Many species of Myrtaceae exhibit varying sensitivity to infection by Austropuccinia psidii, placing many vulnerable Australian ecosystems at risk of decline. More research is needed to identify the defenses that enable some plants to resist A. psidii infection so that we can survey priority species in the field for resistant populations and prioritise germplasm collection. Small molecules called ‘metabolites’ which elicit these defenses in resistant plants can be detected by metabolomics methods. Our preliminary work has established that prior to infection resistant germplasm from the species Melaleuca quinquinervia contain metabolic signatures that differentiate them from hypersensitive and susceptible phenotypes.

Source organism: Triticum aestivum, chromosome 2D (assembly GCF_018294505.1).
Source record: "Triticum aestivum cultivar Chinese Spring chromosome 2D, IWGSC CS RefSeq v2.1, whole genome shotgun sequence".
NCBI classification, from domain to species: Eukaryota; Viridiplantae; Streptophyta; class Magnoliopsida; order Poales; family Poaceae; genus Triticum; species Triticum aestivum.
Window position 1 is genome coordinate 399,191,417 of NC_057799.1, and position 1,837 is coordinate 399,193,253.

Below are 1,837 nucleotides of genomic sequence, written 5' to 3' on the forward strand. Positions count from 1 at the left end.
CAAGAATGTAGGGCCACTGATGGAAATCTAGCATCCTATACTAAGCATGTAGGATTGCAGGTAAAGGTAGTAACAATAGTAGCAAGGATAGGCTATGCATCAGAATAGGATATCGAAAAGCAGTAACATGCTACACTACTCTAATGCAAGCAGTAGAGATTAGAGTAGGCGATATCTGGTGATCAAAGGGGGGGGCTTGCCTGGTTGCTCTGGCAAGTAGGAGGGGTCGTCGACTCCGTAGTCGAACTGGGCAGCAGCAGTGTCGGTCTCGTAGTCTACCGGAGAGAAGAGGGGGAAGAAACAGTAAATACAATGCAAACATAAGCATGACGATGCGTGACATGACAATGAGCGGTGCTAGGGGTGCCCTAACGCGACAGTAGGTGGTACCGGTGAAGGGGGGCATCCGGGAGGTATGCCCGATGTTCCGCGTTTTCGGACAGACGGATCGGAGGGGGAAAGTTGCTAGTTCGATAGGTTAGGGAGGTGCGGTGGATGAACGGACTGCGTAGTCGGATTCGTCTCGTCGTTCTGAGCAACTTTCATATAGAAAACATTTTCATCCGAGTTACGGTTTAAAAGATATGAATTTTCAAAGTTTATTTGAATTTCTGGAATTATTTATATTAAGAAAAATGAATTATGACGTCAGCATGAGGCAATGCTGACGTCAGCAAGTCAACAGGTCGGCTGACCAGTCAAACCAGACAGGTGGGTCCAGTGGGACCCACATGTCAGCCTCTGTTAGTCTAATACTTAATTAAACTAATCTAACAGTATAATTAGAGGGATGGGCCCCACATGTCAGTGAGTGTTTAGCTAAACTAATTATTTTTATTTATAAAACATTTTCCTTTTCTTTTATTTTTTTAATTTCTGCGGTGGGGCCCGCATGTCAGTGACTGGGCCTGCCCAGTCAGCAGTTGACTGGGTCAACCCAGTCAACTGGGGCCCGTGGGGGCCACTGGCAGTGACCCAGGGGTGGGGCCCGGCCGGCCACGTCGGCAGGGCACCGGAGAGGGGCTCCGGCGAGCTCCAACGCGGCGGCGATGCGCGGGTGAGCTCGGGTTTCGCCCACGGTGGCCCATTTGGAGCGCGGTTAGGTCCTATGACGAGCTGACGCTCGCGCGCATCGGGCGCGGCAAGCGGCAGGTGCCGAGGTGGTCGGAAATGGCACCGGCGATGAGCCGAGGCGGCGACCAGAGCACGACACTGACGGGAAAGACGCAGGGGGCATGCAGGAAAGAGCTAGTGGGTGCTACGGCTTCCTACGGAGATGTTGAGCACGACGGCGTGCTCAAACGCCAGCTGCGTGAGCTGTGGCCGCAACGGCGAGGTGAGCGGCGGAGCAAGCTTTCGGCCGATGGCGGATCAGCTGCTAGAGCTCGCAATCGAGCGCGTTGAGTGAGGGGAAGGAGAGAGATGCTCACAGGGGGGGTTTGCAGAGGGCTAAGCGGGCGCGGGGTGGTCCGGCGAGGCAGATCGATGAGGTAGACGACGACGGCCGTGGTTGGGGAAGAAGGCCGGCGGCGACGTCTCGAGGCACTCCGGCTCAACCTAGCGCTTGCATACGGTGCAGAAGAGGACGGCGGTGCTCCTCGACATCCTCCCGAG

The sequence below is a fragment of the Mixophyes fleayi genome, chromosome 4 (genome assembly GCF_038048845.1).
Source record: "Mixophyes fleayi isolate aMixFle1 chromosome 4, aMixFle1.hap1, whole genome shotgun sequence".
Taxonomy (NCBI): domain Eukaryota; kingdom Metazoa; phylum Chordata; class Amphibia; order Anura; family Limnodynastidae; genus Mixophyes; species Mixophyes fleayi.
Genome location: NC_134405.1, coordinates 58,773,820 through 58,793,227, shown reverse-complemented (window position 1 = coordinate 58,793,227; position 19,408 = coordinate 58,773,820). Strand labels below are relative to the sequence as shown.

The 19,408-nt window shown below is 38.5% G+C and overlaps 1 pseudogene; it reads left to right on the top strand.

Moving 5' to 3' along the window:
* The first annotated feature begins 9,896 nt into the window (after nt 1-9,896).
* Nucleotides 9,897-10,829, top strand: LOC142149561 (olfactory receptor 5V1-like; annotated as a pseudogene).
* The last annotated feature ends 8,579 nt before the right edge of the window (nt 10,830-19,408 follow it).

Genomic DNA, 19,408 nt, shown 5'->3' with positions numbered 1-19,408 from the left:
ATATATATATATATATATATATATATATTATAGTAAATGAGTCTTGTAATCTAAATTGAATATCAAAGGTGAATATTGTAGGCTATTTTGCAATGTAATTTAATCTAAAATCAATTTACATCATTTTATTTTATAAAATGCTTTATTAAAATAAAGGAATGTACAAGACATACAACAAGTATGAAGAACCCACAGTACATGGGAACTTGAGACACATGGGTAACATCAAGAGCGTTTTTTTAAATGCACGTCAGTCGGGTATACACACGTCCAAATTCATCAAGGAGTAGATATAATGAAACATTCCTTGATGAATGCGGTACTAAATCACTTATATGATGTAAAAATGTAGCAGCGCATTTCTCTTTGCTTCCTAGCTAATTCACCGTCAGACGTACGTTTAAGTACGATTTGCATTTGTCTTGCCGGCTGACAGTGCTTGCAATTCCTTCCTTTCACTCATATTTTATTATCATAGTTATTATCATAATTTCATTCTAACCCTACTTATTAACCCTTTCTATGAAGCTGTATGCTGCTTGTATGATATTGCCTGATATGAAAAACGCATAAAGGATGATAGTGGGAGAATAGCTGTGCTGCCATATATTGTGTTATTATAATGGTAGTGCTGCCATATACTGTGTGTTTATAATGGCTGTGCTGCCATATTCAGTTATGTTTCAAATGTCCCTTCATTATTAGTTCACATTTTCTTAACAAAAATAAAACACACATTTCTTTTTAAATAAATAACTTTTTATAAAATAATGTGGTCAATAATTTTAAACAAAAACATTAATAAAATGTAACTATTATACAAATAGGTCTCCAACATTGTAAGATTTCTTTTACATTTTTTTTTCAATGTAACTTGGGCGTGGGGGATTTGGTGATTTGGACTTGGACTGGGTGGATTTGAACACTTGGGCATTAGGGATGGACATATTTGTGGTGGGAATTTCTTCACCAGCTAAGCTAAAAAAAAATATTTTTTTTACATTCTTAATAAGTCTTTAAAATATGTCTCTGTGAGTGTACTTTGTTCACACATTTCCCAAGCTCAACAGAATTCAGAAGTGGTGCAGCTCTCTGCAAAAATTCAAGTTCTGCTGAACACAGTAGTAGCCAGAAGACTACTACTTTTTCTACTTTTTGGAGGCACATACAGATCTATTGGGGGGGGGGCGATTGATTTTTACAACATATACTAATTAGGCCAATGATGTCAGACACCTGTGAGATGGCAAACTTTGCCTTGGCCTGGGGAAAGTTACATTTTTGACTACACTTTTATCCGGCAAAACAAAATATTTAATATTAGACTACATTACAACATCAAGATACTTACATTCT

Dr Michelle Moffitt from Western Sydney University is leading a project to employ metabolomics across a diverse selection of Myrtle Rust Action Plan priority species to establish a set of biomarkers that rapidly identify resistant plants without infection trials or previous genomic knowledge.
More information can be found here.